Girl Mans Up

by M-E Girard
First sentence: “There are four of us dudes sitting here right now.”
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Content: There’s smoking and drinking, a lot of swearing (including multiple f-bombs) and talk of sex. It’s in the Teen section (grades 9+) of the bookstore.

I’m going to say this up front: I’m glad this book exists. I’m glad that this book is out there for the people it represents, and for people to understand those who are different. I understand the value of this book, even if I didn’t finish it.

Pen Oliveria just wants to be herself. She likes playing video games, and she likes dressing in jeans and tshirts and hanging out with guys. She’s attracted to girls, but she doesn’t want to be your stereotypical “feminine” girl. Unfortunately, this doesn’t hold up with her old-world, traditional Portuguese parents, and no one at school — even her friends — seem to get this.

I bailed mostly because I wanted to punch Pen’s best friend, Colby. He’s the definition of toxic masculinity, picking up girls to hook up with them and dump them, judging them solely on their looks. He claims that loyalty is the most important thing, but he is constantly making fun of his friends and leaving them high and dry.  He tolerates Pen because she reels the girls in for Colby to bag and bang, but when she decides to be done with that — after Colby gets a girl pregnant and says it’s not his problem — he’s done with her. I literally wanted to punch him every time he opened his mouth. And Pen’s parents were no better. They are constantly upset at Pen’s older brother, Johnny, for not having a “real” job — Johnny owns his own landscaping business that is slowly gaining a good reputation — because he doesn’t want to work at the factory where their father works. And they’re constantly railing on Pen for not being feminine enough. It’s awful and toxic and a good way to ruin a relationship with your children.

Between the two of those things, I just couldn’t finish. Call it wrong time for me and the book.

 

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The Strange Fascinations of Noah Hypnotik

by David Arnold
First sentence: “I’ll hold my breath and tell you what I mean: I first discovered the Fading Girl two months and two days ago, soon after summer began dripping its smugly sunny smile all over the place.”
Support your local independent bookstore: buy it there!
Review copy provided by the publisher.
Content: There’s some teenage drinking, and lots of swearing, including f-bombs. It’s in the Teen section (grades 9+) of the bookstore.

The plot of this one is going to sound weird. And, to be fair, it’s not really the point of the book,  I think.

Noah Oakman is feeling a bit at sea heading into his senior year. He’s a great swimmer, but he doesn’t love it, and so he fakes a back injury to get out of spending his life in the pool. He’s thinking about college, sort of. Mostly he just wants to Think. And then, at a party he didn’t want to go to, he meets this kid Circuit, and heads to his house. It seems uneventful, but after that, everything’s slid sideways just a little bit. His best friend, Alan, used to be a huge DC fan, and now he’s a huge Marvel fan. His mother has a scar. Nothing life-shattering, but enough to throw Noah off. The only things that haven’t changed are his “strange fascinations” — little things, like the Fading Girl of the opening sentence, that have captured Noah’s interest. And perhaps by pursuing those and trying to make sense of them, he can make sense of his life.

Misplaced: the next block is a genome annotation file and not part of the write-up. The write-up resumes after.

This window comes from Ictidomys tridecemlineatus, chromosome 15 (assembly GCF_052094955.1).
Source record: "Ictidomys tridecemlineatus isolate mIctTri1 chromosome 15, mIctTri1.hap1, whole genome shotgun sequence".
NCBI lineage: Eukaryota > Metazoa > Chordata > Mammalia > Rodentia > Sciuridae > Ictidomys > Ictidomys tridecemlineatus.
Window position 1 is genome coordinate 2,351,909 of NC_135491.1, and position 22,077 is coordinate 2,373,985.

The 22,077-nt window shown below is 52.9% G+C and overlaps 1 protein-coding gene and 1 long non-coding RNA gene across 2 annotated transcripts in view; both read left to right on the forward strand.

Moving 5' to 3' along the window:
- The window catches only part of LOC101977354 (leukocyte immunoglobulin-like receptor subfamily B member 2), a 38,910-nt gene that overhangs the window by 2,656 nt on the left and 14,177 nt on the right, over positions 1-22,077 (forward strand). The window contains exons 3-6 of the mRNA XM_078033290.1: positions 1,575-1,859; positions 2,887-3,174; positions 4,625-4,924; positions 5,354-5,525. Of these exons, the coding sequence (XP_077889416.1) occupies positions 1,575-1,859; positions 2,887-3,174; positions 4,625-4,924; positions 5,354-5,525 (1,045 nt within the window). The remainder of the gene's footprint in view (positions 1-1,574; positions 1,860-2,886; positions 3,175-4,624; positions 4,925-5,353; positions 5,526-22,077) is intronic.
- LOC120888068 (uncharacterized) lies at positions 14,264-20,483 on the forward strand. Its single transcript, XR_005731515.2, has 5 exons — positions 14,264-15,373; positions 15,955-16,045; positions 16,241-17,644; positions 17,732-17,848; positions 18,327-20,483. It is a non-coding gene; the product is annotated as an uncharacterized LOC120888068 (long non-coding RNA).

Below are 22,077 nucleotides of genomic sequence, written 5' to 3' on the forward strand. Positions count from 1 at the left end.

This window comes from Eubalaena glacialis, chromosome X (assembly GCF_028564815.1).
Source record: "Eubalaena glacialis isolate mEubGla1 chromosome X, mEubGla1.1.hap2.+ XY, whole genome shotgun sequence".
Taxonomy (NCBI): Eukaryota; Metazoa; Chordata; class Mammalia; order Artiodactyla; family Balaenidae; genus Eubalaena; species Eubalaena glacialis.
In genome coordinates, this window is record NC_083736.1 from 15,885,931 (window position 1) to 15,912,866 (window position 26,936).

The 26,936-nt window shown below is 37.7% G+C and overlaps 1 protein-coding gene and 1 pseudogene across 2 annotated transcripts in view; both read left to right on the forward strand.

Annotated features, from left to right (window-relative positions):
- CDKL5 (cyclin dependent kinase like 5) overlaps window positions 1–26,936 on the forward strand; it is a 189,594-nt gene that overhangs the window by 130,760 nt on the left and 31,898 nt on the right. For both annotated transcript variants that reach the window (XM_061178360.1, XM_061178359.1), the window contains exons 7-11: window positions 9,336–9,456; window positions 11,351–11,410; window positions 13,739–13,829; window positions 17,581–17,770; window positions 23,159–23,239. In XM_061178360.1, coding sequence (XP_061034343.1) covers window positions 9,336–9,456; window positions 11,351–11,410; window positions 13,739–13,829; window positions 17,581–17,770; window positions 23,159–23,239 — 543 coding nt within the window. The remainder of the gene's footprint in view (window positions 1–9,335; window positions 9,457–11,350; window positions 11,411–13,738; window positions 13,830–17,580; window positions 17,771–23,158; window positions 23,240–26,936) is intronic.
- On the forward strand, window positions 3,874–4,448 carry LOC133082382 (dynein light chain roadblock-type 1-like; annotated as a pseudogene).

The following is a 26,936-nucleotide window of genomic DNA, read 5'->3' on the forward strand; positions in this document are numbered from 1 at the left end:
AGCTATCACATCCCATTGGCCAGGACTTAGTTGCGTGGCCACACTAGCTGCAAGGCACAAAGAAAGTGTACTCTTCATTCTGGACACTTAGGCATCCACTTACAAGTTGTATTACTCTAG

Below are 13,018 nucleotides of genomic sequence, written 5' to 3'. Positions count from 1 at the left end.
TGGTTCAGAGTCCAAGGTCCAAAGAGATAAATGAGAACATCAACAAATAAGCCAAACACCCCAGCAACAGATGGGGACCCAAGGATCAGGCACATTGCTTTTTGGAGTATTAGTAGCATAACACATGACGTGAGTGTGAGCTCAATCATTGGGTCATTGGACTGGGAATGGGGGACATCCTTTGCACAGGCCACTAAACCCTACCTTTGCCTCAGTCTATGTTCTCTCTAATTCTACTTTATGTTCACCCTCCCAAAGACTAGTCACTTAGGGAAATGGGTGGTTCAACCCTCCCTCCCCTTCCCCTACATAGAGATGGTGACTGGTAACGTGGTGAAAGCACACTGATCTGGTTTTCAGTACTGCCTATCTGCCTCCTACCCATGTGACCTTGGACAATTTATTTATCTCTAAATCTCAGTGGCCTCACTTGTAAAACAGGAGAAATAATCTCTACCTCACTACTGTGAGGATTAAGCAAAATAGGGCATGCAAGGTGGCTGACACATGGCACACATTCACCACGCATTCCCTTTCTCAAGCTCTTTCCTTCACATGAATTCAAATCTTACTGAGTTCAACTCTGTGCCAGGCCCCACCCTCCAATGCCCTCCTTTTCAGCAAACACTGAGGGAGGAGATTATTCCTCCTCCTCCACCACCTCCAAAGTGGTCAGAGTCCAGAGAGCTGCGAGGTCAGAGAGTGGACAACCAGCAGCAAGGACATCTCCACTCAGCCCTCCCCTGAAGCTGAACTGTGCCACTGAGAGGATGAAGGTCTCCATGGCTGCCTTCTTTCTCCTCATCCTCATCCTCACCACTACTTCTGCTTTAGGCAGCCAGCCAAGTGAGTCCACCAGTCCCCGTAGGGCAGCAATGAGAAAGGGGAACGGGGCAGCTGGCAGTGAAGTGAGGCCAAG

I’m not going to give you much more than that, mostly because it’s the journey in this one that makes it such a good book. It’s populated with people that are fascinating and interesting and quirky and fun, and Noah’s journey is a strange and weird and wonderful one. I even thought that the ending explanation made sense, and made the book that much better.

I’ve liked Arnold’s books in the past, but I honestly think this is his best one so far.

My Hero Academia

by Kohei Horikoshi
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Content: There’s some violence. And it’s a manga, so you have to read it backwards which might be a bit of a challenge (it was for me). It would be in the manga part of the graphic novel section of the bookstore, if we carried it.

K has been obsessed with My Hero Academia (though she watches the anime version and reads them online) for a while now, and when I had a chance to read graphic novels for my class, she talked me into reading this.

It’s basically an alternative Japan where everyone has “quirks” (think X-men mutant-type quirks; in fact one of the reviews I read criticized this for being an X-men knock off, which I can see). Everyone, that is, except Izuku, a 15-year-old quirkless kid… who wants to be a hero. He wants to get into the top school — U. A. High School for heroes — he wants to have a quirk. He wants to be like his personal hero, All Might. Except he can’t without a quirk. Things change for him, though, when he does a selfless act, and All Might — who in real life is completely wasted away — gives Izuku his powers. Which means two things: Izuku gets in to U. A…. but he doesn’t quite know how to control his powers. Yet.